October 2013. As the world’s first legally binding international treaty to curb the release of mercury into the environment has been signed, a coalition of NGOs urged countries to take immediate steps to address communities at particular risk of contamination from the consumption of whale and dolphin products.

Mercury contaminated meat

“For far too long, coastal communities around the world have been allowed to consume the mercury-contaminated meat of whales, dolphins and porpoises, many in ignorance of the risks involved,” said Clare Perry, Senior Campaigner at the UK-and US-based Environmental Investigation Agency (EIA).

“Now signatories to the new treaty must make communities in places as far afield as Japan and the Faroe Islands properly aware of the very serious risks to human health that come from eating the meat of toothed cetaceans.”

Minamata Convention on Mercury

The Minamata Convention on Mercury was adopted at the Conference of Plenipotentiaries in Minamata and Kumamoto, Japan. The choice of venue is significant as Minamata was the scene of the world’s worst-ever incident of mass mercury poisoning. The outbreak began in 1956 after methylmercury, discharged into the sea from a Chisso Corporation factory, accumulated in fish and shellfish and found its way into the human food chain.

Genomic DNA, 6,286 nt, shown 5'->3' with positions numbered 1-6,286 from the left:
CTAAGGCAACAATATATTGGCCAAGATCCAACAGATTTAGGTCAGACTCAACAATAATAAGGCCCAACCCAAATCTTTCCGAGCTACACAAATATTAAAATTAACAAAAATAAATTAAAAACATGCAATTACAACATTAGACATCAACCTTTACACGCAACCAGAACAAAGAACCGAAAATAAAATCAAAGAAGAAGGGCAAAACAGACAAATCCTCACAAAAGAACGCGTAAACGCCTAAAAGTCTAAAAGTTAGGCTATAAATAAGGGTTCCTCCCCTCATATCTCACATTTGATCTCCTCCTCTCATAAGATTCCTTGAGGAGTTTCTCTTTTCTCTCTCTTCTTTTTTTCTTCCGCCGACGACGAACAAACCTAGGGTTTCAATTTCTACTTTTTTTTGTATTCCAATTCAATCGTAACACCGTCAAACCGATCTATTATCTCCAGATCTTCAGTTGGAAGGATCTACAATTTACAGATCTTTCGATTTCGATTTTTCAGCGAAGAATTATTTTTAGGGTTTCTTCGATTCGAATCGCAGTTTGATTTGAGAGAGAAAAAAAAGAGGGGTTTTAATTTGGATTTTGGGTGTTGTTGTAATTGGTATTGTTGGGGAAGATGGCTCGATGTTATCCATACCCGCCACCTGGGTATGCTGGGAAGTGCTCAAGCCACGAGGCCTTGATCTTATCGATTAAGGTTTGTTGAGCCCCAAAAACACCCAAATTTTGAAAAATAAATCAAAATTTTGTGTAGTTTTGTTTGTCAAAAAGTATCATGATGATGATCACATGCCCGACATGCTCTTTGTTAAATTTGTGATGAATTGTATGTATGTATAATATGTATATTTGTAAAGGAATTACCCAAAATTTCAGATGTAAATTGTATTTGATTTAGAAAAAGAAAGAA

Symptoms of mercury poisoning

Symptoms of mercury poisoning can include loss of muscular coordination, numbness in extremities, damage to hearing and speech, damage to foetal development, paralysis and death.

Dolphin meat in Japan

Dolphin meat sold for consumption in Japan has been found to have mercury levels as high as 98.9 parts per million, some 250 times higher than the Government regulatory level and higher than levels commonly found in the fish that caused Minamata disease.

“Governments have long been well aware of the dangers to human health that come from eating whale and dolphin meat contaminated with mercury and other pollutants, but in some cases they have been neglectfully reticent when it comes to properly protecting their citizens from the risks,” said Sakae Hemmi, of Japanese NGO Elsa Nature Conservancy.

Faroes pilot whales

Based on more than 20 years of medical studies in the Faroe Islands, scientists now advise that the meat of pilot whales killed there is no longer suitable for consumption – but Government recommendations have failed to follow such advice. In 2012, the International Whaling Commission (IWC) passed a consensus resolution noting such concerns and urging governments to take action.

1,300 pilot whales and dolphins killed in the Faroe Islands in 2013

Birgith Sloth, of the Society for the Conservation of Marine Mammals in Denmark, added: “Increasing awareness of the scientific advice has led to many in the Faroes rejecting pilot whale meat. Despite this, more than 1,300 pilot whales and white-sided dolphins have been killed in the Faroe Islands in 2013, suggesting that some people are consuming huge amounts of whale and dolphin meat. The Faroese Government needs to follow the advice of its own scientists and enforce a strict ban on consuming toxic whale meat”.